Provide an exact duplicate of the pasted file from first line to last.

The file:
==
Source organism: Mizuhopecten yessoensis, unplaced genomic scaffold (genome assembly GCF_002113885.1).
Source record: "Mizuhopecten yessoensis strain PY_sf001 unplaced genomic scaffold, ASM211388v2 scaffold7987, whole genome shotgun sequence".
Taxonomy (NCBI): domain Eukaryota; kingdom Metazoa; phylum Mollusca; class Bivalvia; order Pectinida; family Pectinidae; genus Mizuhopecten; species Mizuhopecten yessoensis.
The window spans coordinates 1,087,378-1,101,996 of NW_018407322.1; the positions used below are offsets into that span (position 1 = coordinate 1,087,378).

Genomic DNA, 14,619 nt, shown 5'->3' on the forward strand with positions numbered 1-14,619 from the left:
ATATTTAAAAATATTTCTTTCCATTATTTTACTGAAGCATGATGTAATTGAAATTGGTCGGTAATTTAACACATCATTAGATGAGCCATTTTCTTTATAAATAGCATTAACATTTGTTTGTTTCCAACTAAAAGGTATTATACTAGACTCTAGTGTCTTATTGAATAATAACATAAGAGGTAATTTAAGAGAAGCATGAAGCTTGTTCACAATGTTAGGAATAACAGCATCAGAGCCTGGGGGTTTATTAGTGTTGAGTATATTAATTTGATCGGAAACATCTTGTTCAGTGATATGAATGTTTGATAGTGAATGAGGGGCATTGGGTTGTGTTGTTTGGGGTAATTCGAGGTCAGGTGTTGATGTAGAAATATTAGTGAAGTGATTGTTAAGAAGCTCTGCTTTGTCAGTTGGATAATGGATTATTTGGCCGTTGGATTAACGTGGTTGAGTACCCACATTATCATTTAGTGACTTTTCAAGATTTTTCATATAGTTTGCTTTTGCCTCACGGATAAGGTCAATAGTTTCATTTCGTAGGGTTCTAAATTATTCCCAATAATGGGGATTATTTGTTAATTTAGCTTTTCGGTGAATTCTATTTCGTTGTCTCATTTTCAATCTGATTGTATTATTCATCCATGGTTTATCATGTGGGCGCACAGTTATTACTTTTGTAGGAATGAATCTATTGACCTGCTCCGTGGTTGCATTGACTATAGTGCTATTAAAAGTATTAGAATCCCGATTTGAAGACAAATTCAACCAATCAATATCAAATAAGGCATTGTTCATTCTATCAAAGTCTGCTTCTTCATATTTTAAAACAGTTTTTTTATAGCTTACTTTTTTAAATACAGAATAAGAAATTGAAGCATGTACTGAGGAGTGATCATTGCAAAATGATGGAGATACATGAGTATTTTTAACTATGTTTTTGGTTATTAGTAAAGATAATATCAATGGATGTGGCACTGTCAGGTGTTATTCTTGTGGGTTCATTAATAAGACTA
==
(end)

Source organism: Mizuhopecten yessoensis, unplaced genomic scaffold (genome assembly GCF_002113885.1).
Source record: "Mizuhopecten yessoensis strain PY_sf001 unplaced genomic scaffold, ASM211388v2 scaffold7987, whole genome shotgun sequence".
Taxonomy (NCBI): domain Eukaryota; kingdom Metazoa; phylum Mollusca; class Bivalvia; order Pectinida; family Pectinidae; genus Mizuhopecten; species Mizuhopecten yessoensis.
The window spans coordinates 1,087,378-1,101,996 of NW_018407322.1; the positions used below are offsets into that span (position 1 = coordinate 1,087,378).

Genomic DNA, 14,619 nt, shown 5'->3' on the forward strand with positions numbered 1-14,619 from the left:
ATATTTAAAAATATTTCTTTCCATTATTTTACTGAAGCATGATGTAATTGAAATTGGTCGGTAATTTAACACATCATTAGATGAGCCATTTTCTTTATAAATAGCATTAACATTTGTTTGTTTCCAACTAAAAGGTATTATACTAGACTCTAGTGTCTTATTGAATAATAACATAAGAGGTAATTTAAGAGAAGCATGAAGCTTGTTCACAATGTTAGGAATAACAGCATCAGAGCCTGGGGGTTTATTAGTGTTGAGTATATTAATTTGATCGGAAACATCTTGTTCAGTGATATGAATGTTTGATAGTGAATGAGGGGCATTGGGTTGTGTTGTTTGGGGTAATTCGAGGTCAGGTGTTGATGTAGAAATATTAGTGAAGTGATTGTTAAGAAGCTCTGCTTTGTCAGTTGGATAATGGATTATTTGGCCGTTGGATTAACGTGGTTGAGTACCCACATTATCATTTAGTGACTTTTCAAGATTTTTCATATAGTTTGCTTTTGCCTCACGGATAAGGTCAATAGTTTCATTTCGTAGGGTTCTAAATTATTCCCAATAATGGGGATTATTTGTTAATTTAGCTTTTCGGTGAATTCTATTTCGTTGTCTCATTTTCAATCTGATTGTATTATTCATCCATGGTTTATCATGTGGGCGCACAGTTATTACTTTTGTAGGAATGAATCTATTGACCTGCTCCGTGGTTGCATTGACTATAGTGCTATTAAAAGTATTAGAATCCCGATTTGAAGACAAATTCAACCAATCAATATCAAATAAGGCATTGTTCATTCTATCAAAGTCTGCTTCTTCATATTTTAAAACAGTTTTTTTATAGCTTACTTTTTTAAATACAGAATAAGAAATTGAAGCATGTACTGAGGAGTGATCATTGCAAAATGATGGAGATACATGAGTATTTTTAACTATGTTTTTGGTTATTAGTAAAGATAATATCAATGGATGTGGCACTGTCAGGTGTTATTCTTGTGGGTTCATTAATAAGACTA